Uniquely Baton Rouge: Eureka! Eureka! Inside LIGO’s Nobel Prize winning facility

Uniquely Baton Rouge
Back in 2015, a small wave of sound detected at one of two sites in the country was heard around the world
 
“We saw something- finally- two black holes merging together and forming for us a pretty large gravitational wave” said Joe Giaime, head observer at the Laser Interferometer Gravitational Wave Observatory or LIGO.
 
The detection of a gravitational wave that would bring to life Einstein’s theory that what happens in the universe could alter our time and space. 
 
“It took 50 years for anyone to have the courage to try to measure it and here we are 100 years later and it’s become part of mainstream astronomy” Giaime said.  
 
Giaime has spent nearly 30 years at the facility researching and tweaking the science that helped detect those gravitational wave. 
 
“It’s a pretty interesting mindset you have to have to keep working when you think that nature has something to show something to measure but we have to be a little more sensitive to see it” he said. 
 
Now, work is underway to see even more. After shutting down for over a year, LIGO has just gotten back to the science. Millions of dollars in upgrades should help scientists there better detect astronomical events that could help us better understand the world around us.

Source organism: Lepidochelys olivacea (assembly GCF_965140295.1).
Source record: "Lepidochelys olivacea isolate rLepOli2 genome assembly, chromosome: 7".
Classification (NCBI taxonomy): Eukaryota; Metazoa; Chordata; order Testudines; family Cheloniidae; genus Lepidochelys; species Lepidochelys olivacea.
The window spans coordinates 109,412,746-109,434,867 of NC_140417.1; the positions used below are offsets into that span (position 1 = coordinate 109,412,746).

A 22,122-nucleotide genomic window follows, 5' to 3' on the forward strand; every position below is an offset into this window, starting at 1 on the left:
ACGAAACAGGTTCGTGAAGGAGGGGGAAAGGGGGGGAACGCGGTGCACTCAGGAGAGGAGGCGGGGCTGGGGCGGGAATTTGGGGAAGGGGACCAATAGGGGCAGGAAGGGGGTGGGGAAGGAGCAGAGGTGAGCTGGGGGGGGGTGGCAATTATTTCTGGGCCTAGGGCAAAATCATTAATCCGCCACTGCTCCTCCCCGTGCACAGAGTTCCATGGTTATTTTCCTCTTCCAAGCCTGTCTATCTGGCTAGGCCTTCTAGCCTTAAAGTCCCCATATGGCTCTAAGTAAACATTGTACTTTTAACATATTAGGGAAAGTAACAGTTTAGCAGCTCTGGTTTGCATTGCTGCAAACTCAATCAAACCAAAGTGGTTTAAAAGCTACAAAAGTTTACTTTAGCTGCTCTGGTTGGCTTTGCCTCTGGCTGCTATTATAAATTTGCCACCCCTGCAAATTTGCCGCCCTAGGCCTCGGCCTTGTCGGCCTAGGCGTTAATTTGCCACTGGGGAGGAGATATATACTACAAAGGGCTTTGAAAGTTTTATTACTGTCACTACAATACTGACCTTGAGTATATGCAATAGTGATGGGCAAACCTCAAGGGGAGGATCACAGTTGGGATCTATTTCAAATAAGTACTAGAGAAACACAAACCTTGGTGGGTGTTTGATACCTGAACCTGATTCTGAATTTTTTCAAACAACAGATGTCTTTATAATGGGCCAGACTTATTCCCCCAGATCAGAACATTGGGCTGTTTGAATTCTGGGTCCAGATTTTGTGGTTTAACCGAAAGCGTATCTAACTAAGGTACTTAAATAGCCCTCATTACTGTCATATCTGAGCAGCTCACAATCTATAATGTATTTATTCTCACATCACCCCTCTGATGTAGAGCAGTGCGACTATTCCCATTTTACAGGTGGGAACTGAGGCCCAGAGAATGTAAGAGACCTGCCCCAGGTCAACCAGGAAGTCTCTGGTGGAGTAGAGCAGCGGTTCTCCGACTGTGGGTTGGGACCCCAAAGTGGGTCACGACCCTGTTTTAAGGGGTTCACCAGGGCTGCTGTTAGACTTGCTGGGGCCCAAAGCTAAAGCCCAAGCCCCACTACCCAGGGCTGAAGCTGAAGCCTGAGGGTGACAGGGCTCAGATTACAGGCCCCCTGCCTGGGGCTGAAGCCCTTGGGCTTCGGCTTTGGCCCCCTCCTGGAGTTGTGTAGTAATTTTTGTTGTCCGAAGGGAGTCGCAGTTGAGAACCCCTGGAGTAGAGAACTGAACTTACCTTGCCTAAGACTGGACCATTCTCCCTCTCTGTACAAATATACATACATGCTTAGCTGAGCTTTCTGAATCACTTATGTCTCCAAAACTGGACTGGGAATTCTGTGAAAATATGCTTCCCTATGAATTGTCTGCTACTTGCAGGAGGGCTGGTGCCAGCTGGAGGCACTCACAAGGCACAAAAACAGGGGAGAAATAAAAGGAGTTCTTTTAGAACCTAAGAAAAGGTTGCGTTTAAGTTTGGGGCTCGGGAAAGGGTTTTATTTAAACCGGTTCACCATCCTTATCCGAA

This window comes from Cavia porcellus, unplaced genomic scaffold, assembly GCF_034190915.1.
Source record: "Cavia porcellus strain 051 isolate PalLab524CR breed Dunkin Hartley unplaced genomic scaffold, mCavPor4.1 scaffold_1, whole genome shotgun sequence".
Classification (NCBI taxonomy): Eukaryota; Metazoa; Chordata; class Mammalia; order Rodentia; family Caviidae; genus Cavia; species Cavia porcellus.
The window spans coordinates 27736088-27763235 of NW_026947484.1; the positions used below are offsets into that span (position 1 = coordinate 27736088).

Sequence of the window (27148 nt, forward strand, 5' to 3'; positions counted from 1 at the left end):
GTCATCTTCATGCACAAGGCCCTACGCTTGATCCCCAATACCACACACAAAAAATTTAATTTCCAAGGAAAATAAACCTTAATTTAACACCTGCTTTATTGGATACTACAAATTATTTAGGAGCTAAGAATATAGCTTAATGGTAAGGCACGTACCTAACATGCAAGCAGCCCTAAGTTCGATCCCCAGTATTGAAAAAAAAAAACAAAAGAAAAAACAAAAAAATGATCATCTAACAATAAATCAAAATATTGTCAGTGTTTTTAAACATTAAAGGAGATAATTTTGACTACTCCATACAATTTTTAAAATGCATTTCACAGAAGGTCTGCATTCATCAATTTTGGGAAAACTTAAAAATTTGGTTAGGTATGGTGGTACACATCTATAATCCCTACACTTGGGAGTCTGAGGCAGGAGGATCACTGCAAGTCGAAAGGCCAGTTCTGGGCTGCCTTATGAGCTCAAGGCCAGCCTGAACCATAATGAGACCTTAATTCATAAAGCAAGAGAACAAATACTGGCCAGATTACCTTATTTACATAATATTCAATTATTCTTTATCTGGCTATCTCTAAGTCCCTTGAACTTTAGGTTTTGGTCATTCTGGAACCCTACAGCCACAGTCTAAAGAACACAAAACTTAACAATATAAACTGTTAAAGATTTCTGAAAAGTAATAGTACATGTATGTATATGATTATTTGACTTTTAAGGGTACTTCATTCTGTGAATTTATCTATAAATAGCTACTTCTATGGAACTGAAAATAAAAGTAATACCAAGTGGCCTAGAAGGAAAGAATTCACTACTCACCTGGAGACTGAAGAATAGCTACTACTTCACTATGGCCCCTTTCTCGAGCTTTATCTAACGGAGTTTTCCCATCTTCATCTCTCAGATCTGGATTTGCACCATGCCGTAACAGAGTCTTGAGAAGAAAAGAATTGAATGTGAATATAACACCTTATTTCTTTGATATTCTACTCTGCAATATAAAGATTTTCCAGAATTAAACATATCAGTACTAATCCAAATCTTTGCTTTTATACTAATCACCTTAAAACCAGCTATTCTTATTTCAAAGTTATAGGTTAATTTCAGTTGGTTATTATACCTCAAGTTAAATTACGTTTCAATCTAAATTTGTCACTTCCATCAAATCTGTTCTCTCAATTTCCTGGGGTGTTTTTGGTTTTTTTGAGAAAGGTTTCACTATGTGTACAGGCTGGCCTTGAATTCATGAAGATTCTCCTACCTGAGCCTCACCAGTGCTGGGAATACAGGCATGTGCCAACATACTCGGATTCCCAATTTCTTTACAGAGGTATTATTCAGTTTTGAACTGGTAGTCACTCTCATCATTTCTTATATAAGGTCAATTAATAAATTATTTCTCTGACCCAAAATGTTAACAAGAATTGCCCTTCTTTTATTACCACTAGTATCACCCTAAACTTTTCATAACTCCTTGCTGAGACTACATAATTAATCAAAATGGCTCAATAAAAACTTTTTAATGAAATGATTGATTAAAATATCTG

“We changed out some optics and put in better ones, we have a more powerful laser, we have something called squeezed light and other things..it took more than a year to do this and now we’re running more sensitive than other” Giaime said. 
 
They’re also helping to inspire the next generation of scientists at their Science Education Center. 
 
“When kids come here on tours and they see scientists working on cutting edge stuff and know that there’s only two of these in the country… they can imagine themselves and they can picture themselves in that position. In 20-30 years from now they’ll be doing even cooler stuff we hope” he said.
 
LIGO won the Nobel Prize in science in 2017 for their detection of graviational waves. 
 
To learn more about the facility and information on tours, visit here: https://www.ligo.caltech.edu/LA

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